Memorie.al publishes some documents extracted from the secret archives of the Ministry of Foreign Affairs in Tirana (already declassified), which deal with a correspondence of the Albanian diplomatic mission to the UN and the Ministry of Foreign Affairs in Tirana, regarding a request made by US Congressman Joseph Kennedy, the eldest son of US Senator Robert F. Kennedy, who in August 1989, submitted a request to the Permanent Representative to the Albanian Mission to the United Nations, Bashkim Pitarka, asked them to provide him with a visa, as he wanted to come for a visit to Albania, giving occasional explanations about the reasons that forced him to undertake that trip, as well as the concrete plans he had to help the country small Balkan. Who was the mediator who facilitated the meeting between the senior US politician and the Albanian mission to the UN, who was also the first American official expected of them since the end of World War II and the heated debates that took place between them regarding with the reasons presented to him and the negative response and categorical refusal that official Tirana was making to his request…?!
In the late 1980s, when “Western winds” had begun and were blowing across Eastern Europe, which “finalized” with the fall of the Berlin Wall and the opening of the borders of some former communist states, such as Hungary. etc. (where crowds of people initially flocked to Austria, West Germany, etc.), in communist Albania it seemed that things were standing still and the “waters” were not moving! The opposite was even happening! Thus, unlike most former communist countries in the East who said ok to “Gorbachev perestroika”, supporting and implementing it, Ramiz Alia, the successor of Enver Hoxha, who had sworn to “continuity”, was being held “The word given”, and with his attitudes and statements, such as: “Taraboshi is not shaken by the wind”, Albania is neither Easy nor West “,” I will eat grass, but we do not violate the principles “, etc. it seems to be sending clear signals to both the East and the West, that those things could never happen in Albania.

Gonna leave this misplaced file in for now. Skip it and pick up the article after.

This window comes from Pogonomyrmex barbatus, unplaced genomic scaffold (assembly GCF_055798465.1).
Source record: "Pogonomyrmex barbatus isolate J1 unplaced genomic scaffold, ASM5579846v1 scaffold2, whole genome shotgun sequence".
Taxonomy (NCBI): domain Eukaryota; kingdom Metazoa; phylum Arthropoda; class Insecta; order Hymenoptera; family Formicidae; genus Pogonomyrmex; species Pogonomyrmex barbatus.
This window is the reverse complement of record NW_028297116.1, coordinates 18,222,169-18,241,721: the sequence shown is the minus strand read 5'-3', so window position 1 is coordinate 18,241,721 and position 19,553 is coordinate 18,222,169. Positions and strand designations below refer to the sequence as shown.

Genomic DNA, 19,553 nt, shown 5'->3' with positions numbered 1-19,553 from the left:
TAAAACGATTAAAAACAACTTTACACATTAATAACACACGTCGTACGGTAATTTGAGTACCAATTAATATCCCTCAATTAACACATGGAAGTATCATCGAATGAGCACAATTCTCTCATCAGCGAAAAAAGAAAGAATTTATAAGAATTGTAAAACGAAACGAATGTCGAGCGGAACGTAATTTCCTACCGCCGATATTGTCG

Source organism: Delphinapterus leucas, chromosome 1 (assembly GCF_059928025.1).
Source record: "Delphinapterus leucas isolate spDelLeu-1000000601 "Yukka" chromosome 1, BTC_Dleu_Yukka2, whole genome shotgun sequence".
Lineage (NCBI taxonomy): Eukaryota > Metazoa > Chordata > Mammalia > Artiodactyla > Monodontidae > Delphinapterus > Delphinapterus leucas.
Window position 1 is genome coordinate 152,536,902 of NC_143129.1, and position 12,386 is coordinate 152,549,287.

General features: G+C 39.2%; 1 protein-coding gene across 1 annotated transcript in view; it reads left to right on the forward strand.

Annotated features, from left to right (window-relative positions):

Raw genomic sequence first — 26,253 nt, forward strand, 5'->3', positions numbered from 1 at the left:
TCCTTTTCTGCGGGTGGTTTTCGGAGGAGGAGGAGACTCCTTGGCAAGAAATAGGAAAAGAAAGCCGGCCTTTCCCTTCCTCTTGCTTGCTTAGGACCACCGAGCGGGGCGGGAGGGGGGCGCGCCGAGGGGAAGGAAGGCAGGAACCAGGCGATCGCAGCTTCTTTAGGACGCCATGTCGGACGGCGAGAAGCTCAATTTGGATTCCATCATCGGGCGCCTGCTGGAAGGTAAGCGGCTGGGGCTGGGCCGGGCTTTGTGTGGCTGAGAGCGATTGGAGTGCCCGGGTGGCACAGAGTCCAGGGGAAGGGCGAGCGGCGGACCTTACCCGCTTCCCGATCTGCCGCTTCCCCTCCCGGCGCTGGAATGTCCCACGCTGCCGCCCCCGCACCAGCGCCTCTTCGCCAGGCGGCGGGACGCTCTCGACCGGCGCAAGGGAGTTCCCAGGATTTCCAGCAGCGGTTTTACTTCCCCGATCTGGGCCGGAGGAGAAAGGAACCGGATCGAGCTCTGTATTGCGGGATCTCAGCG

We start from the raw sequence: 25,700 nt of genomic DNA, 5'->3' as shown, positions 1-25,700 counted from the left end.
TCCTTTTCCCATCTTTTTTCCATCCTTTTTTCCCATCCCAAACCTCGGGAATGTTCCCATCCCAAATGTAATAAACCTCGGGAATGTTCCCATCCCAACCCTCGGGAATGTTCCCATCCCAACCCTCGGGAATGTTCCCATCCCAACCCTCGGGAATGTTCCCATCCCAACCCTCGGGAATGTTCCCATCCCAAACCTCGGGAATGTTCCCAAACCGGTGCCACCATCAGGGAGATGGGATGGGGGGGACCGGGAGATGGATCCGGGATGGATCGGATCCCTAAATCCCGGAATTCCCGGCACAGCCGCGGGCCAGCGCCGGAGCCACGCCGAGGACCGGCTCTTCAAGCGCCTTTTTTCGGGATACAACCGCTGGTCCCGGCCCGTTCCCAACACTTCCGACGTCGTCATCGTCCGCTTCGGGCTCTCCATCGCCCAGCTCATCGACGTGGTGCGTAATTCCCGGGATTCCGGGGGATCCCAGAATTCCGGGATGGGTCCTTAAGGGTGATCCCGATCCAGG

And based on these attitudes and statements of Enver Hoxha’s successor, many foreign analysts who followed with special attention and interest the events in the most backward communist small country in Europe, viewed with skepticism the changes that could occur, even for due to the almost half a century of isolation that communist Albania had and that was still going on. Maybe this, also because of the little information they had about what was happening in this small Balkan country, as well as the little interest that the world, or rather the West, was showing for it?! This thesis, that is, the “low interest of the West” towards communist Albania, after the ’90s, was used as an excuse by the former communist leader Ramiz Alia and some of his associates, to justify not only the delay of reforms in the economic and political aspect that happened in Albania, but also the extremely miserable and catastrophic situation where their political line that followed for almost half a century led the country.
Yes, was there really a “little interest of the West” towards communist Albania, at least in the period “post Enver Hoxha” under the leadership of Ramiz Alia?